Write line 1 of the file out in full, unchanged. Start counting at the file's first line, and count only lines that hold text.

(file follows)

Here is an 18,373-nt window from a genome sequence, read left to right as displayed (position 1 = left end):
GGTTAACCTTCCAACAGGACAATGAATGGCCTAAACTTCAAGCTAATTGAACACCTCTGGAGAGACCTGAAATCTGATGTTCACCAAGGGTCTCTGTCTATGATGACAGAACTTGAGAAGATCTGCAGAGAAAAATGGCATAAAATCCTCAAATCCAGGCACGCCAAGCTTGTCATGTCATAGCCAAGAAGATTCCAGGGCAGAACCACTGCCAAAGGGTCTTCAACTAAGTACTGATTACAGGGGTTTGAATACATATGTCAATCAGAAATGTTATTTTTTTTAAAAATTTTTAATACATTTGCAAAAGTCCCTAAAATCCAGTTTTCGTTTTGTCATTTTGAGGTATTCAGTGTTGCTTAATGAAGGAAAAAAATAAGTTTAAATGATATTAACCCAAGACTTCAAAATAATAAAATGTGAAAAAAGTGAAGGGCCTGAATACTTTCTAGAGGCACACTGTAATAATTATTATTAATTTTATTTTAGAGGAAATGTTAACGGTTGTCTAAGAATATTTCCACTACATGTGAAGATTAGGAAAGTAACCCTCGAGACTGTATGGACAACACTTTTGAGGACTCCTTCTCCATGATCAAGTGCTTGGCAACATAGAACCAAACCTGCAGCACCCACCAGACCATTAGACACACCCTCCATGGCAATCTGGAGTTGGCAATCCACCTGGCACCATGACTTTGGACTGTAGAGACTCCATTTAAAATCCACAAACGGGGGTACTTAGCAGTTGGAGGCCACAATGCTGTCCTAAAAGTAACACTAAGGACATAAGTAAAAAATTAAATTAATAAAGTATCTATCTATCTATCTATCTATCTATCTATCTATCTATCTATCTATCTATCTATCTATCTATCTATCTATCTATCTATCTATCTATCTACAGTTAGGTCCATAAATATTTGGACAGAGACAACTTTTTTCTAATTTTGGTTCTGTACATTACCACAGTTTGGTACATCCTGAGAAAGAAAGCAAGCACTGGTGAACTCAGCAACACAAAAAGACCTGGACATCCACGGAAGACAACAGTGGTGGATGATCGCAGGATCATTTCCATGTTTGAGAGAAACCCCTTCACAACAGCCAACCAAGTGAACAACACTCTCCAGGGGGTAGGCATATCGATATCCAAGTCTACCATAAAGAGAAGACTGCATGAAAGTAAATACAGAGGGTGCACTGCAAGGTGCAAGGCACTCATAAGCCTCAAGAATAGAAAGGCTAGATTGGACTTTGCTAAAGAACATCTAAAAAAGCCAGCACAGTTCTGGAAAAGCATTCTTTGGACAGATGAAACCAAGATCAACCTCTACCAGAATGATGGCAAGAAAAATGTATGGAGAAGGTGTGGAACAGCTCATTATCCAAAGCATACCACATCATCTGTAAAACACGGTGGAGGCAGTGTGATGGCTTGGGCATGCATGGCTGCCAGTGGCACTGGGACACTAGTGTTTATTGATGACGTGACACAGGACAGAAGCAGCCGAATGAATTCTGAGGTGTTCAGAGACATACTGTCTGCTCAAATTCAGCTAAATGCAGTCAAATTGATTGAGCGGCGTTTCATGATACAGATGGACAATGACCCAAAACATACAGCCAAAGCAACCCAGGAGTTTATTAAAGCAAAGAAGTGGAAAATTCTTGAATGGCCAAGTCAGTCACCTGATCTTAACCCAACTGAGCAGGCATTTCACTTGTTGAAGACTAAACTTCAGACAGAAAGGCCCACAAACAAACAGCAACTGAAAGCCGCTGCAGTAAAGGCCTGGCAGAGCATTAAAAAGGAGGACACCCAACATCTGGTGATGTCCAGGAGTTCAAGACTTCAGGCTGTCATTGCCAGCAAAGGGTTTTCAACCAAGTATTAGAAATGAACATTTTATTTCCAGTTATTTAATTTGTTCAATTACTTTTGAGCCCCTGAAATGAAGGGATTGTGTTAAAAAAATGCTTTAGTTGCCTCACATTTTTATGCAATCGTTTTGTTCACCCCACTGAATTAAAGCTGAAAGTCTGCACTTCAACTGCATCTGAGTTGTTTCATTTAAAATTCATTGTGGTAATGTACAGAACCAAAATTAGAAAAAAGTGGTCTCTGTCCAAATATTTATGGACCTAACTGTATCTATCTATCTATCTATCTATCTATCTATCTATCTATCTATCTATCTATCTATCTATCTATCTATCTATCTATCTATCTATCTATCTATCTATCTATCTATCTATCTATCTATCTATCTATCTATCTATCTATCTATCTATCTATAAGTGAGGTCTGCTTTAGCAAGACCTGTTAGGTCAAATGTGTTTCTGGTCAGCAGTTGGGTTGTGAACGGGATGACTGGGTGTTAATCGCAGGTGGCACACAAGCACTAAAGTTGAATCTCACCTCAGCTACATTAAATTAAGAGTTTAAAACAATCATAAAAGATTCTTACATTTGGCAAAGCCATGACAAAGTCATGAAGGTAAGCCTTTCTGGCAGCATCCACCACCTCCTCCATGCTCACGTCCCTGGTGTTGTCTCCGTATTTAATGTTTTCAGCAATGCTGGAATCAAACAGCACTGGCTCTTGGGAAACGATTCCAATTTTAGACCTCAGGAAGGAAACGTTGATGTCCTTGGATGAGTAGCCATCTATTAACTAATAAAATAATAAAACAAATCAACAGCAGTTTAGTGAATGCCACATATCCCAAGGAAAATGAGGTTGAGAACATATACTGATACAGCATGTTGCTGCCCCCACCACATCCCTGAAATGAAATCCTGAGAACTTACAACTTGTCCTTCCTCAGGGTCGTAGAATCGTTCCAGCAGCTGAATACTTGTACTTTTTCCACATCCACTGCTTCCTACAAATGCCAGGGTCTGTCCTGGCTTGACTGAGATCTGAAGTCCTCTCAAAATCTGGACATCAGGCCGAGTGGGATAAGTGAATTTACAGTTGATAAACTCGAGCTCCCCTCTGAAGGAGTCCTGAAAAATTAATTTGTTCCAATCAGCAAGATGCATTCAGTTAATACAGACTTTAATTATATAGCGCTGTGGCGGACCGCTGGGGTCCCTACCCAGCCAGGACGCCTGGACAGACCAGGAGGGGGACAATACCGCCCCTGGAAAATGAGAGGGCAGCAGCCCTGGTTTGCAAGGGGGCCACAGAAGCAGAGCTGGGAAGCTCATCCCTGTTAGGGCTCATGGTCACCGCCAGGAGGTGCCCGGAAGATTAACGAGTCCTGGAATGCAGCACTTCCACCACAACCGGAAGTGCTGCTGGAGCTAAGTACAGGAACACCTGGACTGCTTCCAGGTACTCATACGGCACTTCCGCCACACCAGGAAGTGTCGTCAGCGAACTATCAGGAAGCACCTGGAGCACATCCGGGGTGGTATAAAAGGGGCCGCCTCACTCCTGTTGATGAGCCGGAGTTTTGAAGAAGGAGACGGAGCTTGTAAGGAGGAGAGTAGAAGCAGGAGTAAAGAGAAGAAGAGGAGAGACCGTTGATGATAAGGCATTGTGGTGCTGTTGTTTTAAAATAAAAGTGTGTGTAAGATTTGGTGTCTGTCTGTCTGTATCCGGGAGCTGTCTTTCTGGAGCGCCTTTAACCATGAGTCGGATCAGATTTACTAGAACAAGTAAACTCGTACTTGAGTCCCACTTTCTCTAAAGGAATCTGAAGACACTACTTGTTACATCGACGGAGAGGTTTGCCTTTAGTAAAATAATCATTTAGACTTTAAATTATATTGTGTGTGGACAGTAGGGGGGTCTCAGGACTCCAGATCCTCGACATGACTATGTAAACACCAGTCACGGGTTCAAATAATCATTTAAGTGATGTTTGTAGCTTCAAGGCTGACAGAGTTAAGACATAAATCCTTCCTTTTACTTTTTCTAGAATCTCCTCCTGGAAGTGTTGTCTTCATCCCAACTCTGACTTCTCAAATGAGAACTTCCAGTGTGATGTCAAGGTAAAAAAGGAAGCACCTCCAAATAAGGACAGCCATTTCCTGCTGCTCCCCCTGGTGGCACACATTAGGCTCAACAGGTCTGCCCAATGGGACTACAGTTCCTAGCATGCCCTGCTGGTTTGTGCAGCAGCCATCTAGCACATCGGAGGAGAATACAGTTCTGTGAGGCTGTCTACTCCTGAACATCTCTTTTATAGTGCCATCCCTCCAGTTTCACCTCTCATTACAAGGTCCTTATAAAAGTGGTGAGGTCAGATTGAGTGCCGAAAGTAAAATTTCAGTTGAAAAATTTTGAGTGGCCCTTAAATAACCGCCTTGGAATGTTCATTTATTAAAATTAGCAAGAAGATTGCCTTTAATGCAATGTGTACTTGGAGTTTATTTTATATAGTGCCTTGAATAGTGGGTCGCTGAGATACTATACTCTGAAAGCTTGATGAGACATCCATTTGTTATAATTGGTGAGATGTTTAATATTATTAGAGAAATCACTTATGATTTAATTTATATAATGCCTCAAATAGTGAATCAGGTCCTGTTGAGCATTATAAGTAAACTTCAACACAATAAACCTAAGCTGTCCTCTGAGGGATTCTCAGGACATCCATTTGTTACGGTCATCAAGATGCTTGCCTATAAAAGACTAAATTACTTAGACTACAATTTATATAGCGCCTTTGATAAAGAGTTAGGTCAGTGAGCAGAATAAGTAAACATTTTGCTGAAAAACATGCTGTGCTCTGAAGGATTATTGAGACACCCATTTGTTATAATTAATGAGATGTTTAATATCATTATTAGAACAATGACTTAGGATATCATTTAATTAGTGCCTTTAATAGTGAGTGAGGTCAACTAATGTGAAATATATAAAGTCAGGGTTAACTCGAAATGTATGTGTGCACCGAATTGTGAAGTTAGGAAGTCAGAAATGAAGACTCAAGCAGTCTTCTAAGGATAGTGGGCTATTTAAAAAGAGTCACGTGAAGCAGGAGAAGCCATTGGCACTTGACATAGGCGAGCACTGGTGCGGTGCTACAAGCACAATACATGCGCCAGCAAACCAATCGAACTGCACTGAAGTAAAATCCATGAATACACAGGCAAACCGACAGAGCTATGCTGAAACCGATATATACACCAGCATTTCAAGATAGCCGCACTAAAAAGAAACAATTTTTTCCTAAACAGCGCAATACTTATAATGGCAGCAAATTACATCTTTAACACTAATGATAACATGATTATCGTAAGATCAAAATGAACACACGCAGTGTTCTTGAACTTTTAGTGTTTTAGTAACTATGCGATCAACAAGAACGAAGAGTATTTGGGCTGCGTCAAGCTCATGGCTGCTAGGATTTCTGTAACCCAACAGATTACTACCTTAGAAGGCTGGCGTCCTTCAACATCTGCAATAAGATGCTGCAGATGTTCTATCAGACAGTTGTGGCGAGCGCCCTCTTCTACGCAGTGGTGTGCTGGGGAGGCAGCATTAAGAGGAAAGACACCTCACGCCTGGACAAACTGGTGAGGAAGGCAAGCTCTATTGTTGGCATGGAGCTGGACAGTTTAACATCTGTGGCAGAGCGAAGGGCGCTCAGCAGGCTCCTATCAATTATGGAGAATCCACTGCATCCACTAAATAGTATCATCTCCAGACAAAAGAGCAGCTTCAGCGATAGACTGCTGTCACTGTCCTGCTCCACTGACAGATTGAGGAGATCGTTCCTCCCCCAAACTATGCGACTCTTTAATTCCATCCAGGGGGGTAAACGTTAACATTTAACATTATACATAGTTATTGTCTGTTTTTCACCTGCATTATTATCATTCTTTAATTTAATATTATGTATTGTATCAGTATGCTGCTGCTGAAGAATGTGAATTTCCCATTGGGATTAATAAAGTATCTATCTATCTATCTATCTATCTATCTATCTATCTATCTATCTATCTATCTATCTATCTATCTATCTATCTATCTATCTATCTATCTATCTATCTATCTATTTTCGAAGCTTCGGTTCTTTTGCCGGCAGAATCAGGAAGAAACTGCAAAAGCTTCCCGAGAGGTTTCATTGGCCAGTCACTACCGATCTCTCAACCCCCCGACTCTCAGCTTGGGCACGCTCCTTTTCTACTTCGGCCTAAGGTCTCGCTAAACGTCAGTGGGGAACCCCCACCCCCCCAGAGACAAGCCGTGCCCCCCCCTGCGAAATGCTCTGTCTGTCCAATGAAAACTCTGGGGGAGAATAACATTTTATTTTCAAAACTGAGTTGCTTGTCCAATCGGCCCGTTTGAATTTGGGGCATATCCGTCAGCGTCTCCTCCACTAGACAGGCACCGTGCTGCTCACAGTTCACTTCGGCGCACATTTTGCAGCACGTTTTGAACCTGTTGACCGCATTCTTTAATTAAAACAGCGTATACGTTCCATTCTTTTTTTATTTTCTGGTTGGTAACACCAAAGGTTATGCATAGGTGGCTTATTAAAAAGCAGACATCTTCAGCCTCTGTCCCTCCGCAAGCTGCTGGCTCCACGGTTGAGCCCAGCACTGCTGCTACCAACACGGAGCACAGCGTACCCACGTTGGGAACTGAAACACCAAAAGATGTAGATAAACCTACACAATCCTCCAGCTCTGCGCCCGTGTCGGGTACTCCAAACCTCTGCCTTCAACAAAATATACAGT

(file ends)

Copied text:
Here is an 18,373-nt window from a genome sequence, read left to right as displayed (position 1 = left end):